(The Democrat candidate in the race was Barrack Obama.)

At 80 he still had the gift

When Orion was 80, I attended a speech he made to the Iowa FFA at the organization’s enrichment center in Ankeny. He was twice as old as the first time I’d met him, yet he moved smoothly to the podium, addressed the group with many encouraging comments and articulated each word with total precision. I watched the youthful faces and their rapt attention. He proceeded to awe his audience and focus them on their future. I said to my broadcasting friends following his speech, “Not 10 percent of us could have come close to that delivery when we were in our prime.”

Now we come to Orion’s 90th birthday on March 31.  Like all of mankind, he battles age.  He holds his dignity tightly and works to be as healthy and complete as when he was putting in long days as an early morning and noon voice on the radio and as a host of the weekly U.S. Farm Report TV show, not to mention several evening speeches across the region.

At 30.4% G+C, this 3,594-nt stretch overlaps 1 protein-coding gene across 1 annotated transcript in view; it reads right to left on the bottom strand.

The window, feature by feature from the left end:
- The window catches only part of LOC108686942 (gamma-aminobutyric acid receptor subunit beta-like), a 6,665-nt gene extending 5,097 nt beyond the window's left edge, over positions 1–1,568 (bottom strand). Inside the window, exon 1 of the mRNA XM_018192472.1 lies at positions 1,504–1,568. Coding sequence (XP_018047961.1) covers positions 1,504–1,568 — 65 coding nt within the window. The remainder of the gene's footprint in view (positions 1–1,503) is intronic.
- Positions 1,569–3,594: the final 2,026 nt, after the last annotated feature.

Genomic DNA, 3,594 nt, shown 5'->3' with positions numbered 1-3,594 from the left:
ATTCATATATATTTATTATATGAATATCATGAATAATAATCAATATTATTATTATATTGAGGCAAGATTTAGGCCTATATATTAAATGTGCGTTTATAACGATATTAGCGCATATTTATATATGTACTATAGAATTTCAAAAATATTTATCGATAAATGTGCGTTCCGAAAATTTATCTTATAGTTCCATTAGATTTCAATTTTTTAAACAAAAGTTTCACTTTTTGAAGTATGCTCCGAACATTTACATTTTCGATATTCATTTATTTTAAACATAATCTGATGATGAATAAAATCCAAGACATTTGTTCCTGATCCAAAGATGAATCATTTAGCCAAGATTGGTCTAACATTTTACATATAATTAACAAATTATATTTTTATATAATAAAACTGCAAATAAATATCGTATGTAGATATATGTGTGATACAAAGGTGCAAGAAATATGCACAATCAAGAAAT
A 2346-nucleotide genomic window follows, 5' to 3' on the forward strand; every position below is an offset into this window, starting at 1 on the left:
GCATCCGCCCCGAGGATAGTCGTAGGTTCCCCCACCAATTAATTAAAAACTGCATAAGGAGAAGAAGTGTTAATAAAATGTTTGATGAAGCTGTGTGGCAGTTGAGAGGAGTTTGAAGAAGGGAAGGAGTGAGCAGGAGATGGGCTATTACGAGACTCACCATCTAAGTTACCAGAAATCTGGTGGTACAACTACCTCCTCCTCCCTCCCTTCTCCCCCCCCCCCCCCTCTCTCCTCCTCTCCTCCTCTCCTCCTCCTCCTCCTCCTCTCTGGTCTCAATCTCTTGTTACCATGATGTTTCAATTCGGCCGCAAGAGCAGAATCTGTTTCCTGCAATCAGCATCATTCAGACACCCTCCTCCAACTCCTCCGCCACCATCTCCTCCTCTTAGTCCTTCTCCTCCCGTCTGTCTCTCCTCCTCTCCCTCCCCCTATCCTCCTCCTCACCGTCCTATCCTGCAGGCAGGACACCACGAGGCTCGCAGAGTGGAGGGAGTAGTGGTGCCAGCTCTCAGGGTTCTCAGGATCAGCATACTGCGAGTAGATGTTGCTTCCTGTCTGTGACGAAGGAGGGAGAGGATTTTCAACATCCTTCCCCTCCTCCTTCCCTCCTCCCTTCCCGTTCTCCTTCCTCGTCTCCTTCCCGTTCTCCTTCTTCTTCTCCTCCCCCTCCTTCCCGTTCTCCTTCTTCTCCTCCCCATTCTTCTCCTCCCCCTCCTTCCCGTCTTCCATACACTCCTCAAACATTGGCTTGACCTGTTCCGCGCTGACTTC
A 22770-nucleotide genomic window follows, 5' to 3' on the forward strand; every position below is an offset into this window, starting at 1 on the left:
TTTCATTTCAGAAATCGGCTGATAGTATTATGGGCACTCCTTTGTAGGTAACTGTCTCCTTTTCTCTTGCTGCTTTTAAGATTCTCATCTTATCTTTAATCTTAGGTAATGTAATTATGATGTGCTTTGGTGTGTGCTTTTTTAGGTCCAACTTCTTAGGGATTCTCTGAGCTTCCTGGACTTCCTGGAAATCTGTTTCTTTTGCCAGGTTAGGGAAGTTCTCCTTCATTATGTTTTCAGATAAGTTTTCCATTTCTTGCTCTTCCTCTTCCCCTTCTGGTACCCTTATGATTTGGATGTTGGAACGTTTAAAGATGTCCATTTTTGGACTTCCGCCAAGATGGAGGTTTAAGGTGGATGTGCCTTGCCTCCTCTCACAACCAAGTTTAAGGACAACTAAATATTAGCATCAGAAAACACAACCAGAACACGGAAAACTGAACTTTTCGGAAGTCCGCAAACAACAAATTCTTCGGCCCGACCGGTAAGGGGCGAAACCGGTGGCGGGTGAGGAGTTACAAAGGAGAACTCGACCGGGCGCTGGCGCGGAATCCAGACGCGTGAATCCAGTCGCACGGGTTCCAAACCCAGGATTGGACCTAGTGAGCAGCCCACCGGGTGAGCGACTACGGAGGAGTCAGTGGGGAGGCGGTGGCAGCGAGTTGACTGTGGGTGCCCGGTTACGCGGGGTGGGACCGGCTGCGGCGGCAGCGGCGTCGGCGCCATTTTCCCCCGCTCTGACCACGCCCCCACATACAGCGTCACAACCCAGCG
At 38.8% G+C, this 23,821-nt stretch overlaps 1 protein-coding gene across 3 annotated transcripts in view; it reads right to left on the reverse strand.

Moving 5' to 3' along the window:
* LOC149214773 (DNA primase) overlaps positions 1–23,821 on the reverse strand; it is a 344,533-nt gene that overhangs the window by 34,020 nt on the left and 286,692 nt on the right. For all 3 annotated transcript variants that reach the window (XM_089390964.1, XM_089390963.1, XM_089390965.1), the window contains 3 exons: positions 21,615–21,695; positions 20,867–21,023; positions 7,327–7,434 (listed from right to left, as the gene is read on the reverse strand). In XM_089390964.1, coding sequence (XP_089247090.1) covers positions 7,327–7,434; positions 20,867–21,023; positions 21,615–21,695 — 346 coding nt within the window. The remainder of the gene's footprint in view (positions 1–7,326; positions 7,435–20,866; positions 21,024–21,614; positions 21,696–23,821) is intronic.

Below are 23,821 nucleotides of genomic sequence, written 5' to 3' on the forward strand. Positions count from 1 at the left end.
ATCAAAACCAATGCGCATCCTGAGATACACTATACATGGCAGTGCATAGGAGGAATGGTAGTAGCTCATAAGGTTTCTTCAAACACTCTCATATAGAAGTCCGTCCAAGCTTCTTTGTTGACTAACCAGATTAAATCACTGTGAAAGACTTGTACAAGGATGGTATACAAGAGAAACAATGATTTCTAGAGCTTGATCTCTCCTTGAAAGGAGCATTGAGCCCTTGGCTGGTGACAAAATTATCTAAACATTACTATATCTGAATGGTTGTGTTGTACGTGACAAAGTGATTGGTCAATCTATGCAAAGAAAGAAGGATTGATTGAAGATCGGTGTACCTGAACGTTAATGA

We jokingly called him “God.” I once asked him to take an off-stage microphone and be part of a skit at our convention.  The on-stage speaker, Dix Harper, our National Association of Farm Broadcasting historian, heard his name called with a ringing tone that would send shivers down your spine. He said, “Orion is that you?” The voice replied, “NO IT’S GOD. I JUST SOUND LIKE ORION!”

Happy Birthday, my friend.

To send birthday greetings:

Orion Samuelson

13712 Chestnut Lane

Huntley, IL 60142

Or email:

[email protected]